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restoration

FMR Intern Allie's favorite insect sightings

Allie Carroll, our summer field ecology intern, has a great eye for insects. We're all looking a little closer now that she’s on our team. Here's a guest post from Allie in which she gives us a tour of some of the coolest finds from her fieldwork so far.  >>

July 13

Beat the heat with a paddle to Settler's Island

Looking to get out on the river to help beat the heat? Pair your paddle with a visit to FMR's Settler's Island restoration and enjoy a respite in the shade of the island's canopy as you take in the quietude of the Mississippi River's back channels.  >>

June 7

Camel’s Hump Park and Open Space

View of field and forests

Since 2012, we've been restoring the woods, savanna, and remnant prairie still growing on the sandstone bluffs of Camel's Hump Park and Open Space, a 60-acre Cottage Grove park with a vantage that gives expansive views of the Mississippi River Valley.

Since 2012, we've been restoring the woods, savanna and remnant prairie still growing on the sandstone bluffs of Camel's Hump Park and Open Space, a 60-acre Cottage Grove park with a vantage that gives expansive views of the Mississippi River Valley.  >>

Hampton Woods Wildlife Management Area

Hampton Woods aerial view

The only forest among miles of farmland in all directions, Hampton Woods WMA is a 200-acre haven for wood thrush and other woodland wildlife near the Vermillion River in Dakota County. We helped permanently protect this area in 2017, and now we're working to restore its red oak forest. (Photo by Tom Reiter)

The only forest among miles of farmland in all directions, Hampton Woods WMA is a 200-acre haven for wood thrush, ovenbirds and other woodland wildlife near the Vermillion River in Dakota County. We helped permanently protect this area in 2017, and now we're working to restore its oak forest.  >>

Our favorite take-aways from this spring's Pollinator Summit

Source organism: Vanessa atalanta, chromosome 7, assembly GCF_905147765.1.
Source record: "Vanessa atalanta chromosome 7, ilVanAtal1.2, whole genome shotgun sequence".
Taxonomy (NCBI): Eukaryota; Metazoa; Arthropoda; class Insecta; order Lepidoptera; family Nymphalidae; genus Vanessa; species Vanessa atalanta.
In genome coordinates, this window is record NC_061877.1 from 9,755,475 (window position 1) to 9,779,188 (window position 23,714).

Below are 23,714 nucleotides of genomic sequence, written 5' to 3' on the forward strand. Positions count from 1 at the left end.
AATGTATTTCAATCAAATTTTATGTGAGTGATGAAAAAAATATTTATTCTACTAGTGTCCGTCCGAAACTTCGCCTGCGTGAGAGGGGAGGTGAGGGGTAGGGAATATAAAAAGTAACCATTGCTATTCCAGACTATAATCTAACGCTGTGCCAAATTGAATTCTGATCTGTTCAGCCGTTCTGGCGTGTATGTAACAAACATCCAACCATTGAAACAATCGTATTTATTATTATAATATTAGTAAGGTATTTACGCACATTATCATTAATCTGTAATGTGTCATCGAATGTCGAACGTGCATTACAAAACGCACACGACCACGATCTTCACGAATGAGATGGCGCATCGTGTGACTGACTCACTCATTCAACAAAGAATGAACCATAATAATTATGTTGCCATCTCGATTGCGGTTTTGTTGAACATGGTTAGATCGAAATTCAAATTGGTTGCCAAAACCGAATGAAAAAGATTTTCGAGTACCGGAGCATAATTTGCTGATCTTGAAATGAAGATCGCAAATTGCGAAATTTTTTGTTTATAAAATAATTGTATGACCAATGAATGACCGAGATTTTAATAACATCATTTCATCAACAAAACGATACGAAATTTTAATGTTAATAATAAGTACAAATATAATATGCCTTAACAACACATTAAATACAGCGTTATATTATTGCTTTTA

At the recent Pollinator Summit, our ecologists picked up a few new ideas about how to restore land with pollinators in mind, and learned more about how pollinators restore the land themselves. Read on for our take-aways on soil scouting, goat grazing, our tiniest SuperVolunteers, and the 5,000 invertebrates under your feet at every step.  >>

May 7

Mississippi River Gorge

River with forest on either side

Forested limestone bluffs make up the only gorge on the entire length of the Mississippi River as it flows through the heart of the Twin Cities, flanked by beloved recreational parkways. Our restoration projects improve habitat in this urban oasis. (Photo by Jim Hudak)

Forested limestone bluffs make up the only gorge on the entire length of the Mississippi River as it flows through the heart of the Twin Cities, flanked by beloved recreational parkways. Our restoration projects improve habitat in this urban oasis.  >>

Cedar and spruce shore up the Vermillion River's eroding banks

At Vermillion River Linear Park in Hastings, the cedars we removed from our prairie restoration became the armor of a streambank stabilization project. This revetment not only stops erosion, but will also rebuild the riverbank, creating habitat for trout and other aquatic wildlife.  >>

April 12

Volunteer spotlight: Randy's dedication at Ole Olson Park

For Randy Miranda, volunteering every week to tend FMR's prairie restoration at Ole Olson Park near his home was a meditative way to give back and get through the pandemic. Here are Randy's reflections on why he volunteers and what we've accomplished together.  >>

March 31

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